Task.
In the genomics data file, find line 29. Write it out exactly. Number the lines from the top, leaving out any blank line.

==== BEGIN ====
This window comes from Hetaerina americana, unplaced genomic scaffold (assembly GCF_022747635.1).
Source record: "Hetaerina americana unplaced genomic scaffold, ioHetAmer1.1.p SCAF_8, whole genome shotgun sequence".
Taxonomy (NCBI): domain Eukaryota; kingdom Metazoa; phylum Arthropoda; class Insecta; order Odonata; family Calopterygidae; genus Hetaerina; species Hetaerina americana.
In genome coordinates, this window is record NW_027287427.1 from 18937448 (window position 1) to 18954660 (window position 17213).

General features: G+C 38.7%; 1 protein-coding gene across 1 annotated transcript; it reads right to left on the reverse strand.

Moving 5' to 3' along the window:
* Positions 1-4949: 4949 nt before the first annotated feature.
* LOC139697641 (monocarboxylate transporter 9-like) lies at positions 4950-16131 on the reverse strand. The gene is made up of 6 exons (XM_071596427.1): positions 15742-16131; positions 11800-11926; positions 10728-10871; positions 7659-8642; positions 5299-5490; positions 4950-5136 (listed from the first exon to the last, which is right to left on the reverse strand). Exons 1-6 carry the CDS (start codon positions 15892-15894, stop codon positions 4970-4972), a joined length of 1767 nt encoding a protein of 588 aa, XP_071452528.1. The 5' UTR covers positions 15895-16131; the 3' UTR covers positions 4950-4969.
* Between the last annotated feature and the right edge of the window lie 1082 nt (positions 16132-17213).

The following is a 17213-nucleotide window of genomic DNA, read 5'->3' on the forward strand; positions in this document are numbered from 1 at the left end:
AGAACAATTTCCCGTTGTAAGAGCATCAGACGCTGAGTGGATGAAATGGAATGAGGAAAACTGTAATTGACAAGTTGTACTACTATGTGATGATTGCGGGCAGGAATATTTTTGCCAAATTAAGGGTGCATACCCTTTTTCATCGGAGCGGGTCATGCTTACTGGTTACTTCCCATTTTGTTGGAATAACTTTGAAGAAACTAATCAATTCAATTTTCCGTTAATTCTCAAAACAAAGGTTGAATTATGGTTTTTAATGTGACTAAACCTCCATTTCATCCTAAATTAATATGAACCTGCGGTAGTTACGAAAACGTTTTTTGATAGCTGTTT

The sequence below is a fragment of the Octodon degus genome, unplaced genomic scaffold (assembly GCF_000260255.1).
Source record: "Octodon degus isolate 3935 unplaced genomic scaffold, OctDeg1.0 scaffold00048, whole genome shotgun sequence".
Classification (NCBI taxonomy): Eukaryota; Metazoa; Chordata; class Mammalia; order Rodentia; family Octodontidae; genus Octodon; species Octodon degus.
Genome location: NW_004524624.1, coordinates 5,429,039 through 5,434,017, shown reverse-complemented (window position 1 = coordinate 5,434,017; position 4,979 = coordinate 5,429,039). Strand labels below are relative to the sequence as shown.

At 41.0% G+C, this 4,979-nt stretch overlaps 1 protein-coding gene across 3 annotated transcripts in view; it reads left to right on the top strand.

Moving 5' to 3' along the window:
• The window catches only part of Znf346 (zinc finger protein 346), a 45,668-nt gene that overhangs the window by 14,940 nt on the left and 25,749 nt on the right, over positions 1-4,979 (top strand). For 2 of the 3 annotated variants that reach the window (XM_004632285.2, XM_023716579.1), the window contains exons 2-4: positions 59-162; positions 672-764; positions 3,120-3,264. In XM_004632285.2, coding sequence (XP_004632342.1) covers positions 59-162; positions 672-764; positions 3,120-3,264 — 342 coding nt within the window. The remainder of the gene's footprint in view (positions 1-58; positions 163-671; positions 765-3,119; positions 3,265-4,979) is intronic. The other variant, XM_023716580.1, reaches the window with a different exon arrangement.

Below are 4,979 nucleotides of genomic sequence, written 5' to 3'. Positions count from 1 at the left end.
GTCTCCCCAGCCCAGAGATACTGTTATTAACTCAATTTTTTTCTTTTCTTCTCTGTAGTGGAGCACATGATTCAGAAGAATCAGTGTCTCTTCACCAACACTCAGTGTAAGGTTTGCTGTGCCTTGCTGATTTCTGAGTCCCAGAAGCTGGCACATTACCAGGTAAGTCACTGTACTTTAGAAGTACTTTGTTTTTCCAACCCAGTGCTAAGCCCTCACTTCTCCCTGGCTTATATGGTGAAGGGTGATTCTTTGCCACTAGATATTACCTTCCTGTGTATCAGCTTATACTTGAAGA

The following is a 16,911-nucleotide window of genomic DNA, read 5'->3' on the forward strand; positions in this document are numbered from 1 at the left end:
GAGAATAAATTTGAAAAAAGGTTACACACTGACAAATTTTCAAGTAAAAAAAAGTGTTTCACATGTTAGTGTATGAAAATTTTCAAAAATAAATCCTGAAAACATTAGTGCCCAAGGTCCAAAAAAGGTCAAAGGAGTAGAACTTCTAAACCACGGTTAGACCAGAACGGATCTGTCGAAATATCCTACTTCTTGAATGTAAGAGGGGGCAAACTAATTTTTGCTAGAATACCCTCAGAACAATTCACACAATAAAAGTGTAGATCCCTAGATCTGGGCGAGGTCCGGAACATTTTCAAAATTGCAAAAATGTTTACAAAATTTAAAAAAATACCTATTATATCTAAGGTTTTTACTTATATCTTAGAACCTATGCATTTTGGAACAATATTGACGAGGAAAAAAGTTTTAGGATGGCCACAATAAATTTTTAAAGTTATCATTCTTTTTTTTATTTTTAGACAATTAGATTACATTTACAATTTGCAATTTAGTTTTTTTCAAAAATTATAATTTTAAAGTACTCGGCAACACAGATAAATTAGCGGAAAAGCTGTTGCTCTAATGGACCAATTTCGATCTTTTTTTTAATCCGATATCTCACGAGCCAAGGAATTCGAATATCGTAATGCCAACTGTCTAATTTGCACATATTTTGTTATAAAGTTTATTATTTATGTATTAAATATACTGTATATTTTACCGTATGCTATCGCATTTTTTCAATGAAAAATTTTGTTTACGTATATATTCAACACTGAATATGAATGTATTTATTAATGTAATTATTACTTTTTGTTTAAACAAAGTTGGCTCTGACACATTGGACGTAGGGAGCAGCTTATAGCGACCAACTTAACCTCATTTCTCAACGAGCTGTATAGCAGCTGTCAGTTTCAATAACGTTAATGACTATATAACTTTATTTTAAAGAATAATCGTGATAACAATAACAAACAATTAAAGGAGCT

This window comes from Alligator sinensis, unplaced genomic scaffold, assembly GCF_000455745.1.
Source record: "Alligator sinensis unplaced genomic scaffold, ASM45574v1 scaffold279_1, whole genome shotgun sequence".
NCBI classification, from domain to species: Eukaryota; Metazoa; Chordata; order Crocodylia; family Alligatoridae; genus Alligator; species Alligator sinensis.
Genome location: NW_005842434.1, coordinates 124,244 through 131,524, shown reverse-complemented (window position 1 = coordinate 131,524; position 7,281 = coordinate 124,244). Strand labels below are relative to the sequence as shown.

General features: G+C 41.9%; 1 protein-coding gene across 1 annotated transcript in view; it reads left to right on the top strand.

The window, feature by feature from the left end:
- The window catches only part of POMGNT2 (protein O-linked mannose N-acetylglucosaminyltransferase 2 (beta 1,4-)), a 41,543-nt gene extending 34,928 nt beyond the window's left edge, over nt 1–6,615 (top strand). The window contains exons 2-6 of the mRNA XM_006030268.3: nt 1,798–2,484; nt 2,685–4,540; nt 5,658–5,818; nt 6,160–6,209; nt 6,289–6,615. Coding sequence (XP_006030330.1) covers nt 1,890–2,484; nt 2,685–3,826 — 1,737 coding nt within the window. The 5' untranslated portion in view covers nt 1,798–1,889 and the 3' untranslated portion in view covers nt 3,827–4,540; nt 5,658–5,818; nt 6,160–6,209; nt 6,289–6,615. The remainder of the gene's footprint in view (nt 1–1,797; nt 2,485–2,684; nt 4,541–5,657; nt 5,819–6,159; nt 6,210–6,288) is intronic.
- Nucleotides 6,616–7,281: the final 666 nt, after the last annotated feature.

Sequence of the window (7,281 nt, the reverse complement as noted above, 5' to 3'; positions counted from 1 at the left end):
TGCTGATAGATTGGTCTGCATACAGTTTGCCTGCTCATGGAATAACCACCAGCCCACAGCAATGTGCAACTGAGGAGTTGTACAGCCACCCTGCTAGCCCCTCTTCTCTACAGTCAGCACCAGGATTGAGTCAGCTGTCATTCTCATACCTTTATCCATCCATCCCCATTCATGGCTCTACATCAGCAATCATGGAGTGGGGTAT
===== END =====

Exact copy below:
- The window catches only part of POMGNT2 (protein O-linked mannose N-acetylglucosaminyltransferase 2 (beta 1,4-)), a 41,543-nt gene extending 34,928 nt beyond the window's left edge, over nt 1–6,615 (top strand). The window contains exons 2-6 of the mRNA XM_006030268.3: nt 1,798–2,484; nt 2,685–4,540; nt 5,658–5,818; nt 6,160–6,209; nt 6,289–6,615. Coding sequence (XP_006030330.1) covers nt 1,890–2,484; nt 2,685–3,826 — 1,737 coding nt within the window. The 5' untranslated portion in view covers nt 1,798–1,889 and the 3' untranslated portion in view covers nt 3,827–4,540; nt 5,658–5,818; nt 6,160–6,209; nt 6,289–6,615. The remainder of the gene's footprint in view (nt 1–1,797; nt 2,485–2,684; nt 4,541–5,657; nt 5,819–6,159; nt 6,210–6,288) is intronic.